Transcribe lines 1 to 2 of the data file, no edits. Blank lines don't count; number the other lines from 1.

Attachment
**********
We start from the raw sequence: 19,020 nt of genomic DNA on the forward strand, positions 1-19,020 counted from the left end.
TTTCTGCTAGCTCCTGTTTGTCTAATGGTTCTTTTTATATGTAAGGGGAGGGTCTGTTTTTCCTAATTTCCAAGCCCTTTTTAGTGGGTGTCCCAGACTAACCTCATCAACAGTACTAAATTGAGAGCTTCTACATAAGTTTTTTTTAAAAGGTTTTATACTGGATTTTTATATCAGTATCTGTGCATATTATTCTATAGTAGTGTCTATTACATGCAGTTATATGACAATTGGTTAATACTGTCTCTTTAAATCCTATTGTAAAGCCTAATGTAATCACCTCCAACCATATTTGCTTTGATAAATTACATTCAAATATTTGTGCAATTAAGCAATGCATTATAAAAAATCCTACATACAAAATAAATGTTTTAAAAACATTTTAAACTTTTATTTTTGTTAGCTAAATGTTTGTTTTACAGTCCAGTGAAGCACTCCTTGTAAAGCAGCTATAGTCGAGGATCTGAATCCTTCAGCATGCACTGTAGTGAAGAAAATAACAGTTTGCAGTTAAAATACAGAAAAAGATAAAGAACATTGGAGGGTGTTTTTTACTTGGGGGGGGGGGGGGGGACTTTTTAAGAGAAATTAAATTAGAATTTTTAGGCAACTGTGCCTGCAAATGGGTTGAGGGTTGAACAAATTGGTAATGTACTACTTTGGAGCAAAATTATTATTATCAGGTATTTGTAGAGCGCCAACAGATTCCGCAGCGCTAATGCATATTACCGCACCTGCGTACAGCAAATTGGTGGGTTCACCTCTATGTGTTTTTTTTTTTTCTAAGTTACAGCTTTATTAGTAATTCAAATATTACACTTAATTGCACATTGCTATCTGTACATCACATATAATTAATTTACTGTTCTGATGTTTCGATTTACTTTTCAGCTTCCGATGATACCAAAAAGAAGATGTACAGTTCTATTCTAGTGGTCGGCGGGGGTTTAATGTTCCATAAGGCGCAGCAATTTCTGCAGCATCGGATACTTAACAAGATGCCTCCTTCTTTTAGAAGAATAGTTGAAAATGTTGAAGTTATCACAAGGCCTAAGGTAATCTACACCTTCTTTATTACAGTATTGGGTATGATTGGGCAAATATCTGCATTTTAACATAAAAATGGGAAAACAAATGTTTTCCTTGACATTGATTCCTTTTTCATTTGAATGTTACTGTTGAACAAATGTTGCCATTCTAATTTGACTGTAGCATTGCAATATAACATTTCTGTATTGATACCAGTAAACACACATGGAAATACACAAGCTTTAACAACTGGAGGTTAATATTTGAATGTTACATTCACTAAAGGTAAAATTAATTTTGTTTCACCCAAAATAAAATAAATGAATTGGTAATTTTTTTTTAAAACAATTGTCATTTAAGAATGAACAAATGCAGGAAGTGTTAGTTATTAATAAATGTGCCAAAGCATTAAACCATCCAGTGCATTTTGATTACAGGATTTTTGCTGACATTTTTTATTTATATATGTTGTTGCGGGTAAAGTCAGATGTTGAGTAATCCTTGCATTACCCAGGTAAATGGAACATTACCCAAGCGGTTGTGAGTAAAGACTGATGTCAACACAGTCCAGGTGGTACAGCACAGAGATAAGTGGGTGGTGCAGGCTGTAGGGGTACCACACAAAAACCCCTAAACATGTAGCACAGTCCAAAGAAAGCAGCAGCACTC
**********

We start from the raw sequence: 19,020 nt of genomic DNA on the forward strand, positions 1-19,020 counted from the left end.
TTTCTGCTAGCTCCTGTTTGTCTAATGGTTCTTTTTATATGTAAGGGGAGGGTCTGTTTTTCCTAATTTCCAAGCCCTTTTTAGTGGGTGTCCCAGACTAACCTCATCAACAGTACTAAATTGAGAGCTTCTACATAAGTTTTTTTTAAAAGGTTTTATACTGGATTTTTATATCAGTATCTGTGCATATTATTCTATAGTAGTGTCTATTACATGCAGTTATATGACAATTGGTTAATACTGTCTCTTTAAATCCTATTGTAAAGCCTAATGTAATCACCTCCAACCATATTTGCTTTGATAAATTACATTCAAATATTTGTGCAATTAAGCAATGCATTATAAAAAATCCTACATACAAAATAAATGTTTTAAAAACATTTTAAACTTTTATTTTTGTTAGCTAAATGTTTGTTTTACAGTCCAGTGAAGCACTCCTTGTAAAGCAGCTATAGTCGAGGATCTGAATCCTTCAGCATGCACTGTAGTGAAGAAAATAACAGTTTGCAGTTAAAATACAGAAAAAGATAAAGAACATTGGAGGGTGTTTTTTACTTGGGGGGGGGGGGGGGGACTTTTTAAGAGAAATTAAATTAGAATTTTTAGGCAACTGTGCCTGCAAATGGGTTGAGGGTTGAACAAATTGGTAATGTACTACTTTGGAGCAAAATTATTATTATCAGGTATTTGTAGAGCGCCAACAGATTCCGCAGCGCTAATGCATATTACCGCACCTGCGTACAGCAAATTGGTGGGTTCACCTCTATGTGTTTTTTTTTTTTCTAAGTTACAGCTTTATTAGTAATTCAAATATTACACTTAATTGCACATTGCTATCTGTACATCACATATAATTAATTTACTGTTCTGATGTTTCGATTTACTTTTCAGCTTCCGATGATACCAAAAAGAAGATGTACAGTTCTATTCTAGTGGTCGGCGGGGGTTTAATGTTCCATAAGGCGCAGCAATTTCTGCAGCATCGGATACTTAACAAGATGCCTCCTTCTTTTAGAAGAATAGTTGAAAATGTTGAAGTTATCACAAGGCCTAAGGTAATCTACACCTTCTTTATTACAGTATTGGGTATGATTGGGCAAATATCTGCATTTTAACATAAAAATGGGAAAACAAATGTTTTCCTTGACATTGATTCCTTTTTCATTTGAATGTTACTGTTGAACAAATGTTGCCATTCTAATTTGACTGTAGCATTGCAATATAACATTTCTGTATTGATACCAGTAAACACACATGGAAATACACAAGCTTTAACAACTGGAGGTTAATATTTGAATGTTACATTCACTAAAGGTAAAATTAATTTTGTTTCACCCAAAATAAAATAAATGAATTGGTAATTTTTTTTTAAAACAATTGTCATTTAAGAATGAACAAATGCAGGAAGTGTTAGTTATTAATAAATGTGCCAAAGCATTAAACCATCCAGTGCATTTTGATTACAGGATTTTTGCTGACATTTTTTATTTATATATGTTGTTGCGGGTAAAGTCAGATGTTGAGTAATCCTTGCATTACCCAGGTAAATGGAACATTACCCAAGCGGTTGTGAGTAAAGACTGATGTCAACACAGTCCAGGTGGTACAGCACAGAGATAAGTGGGTGGTGCAGGCTGTAGGGGTACCACACAAAAACCCCTAAACATGTAGCACAGTCCAAAGAAAGCAGCAGCACTC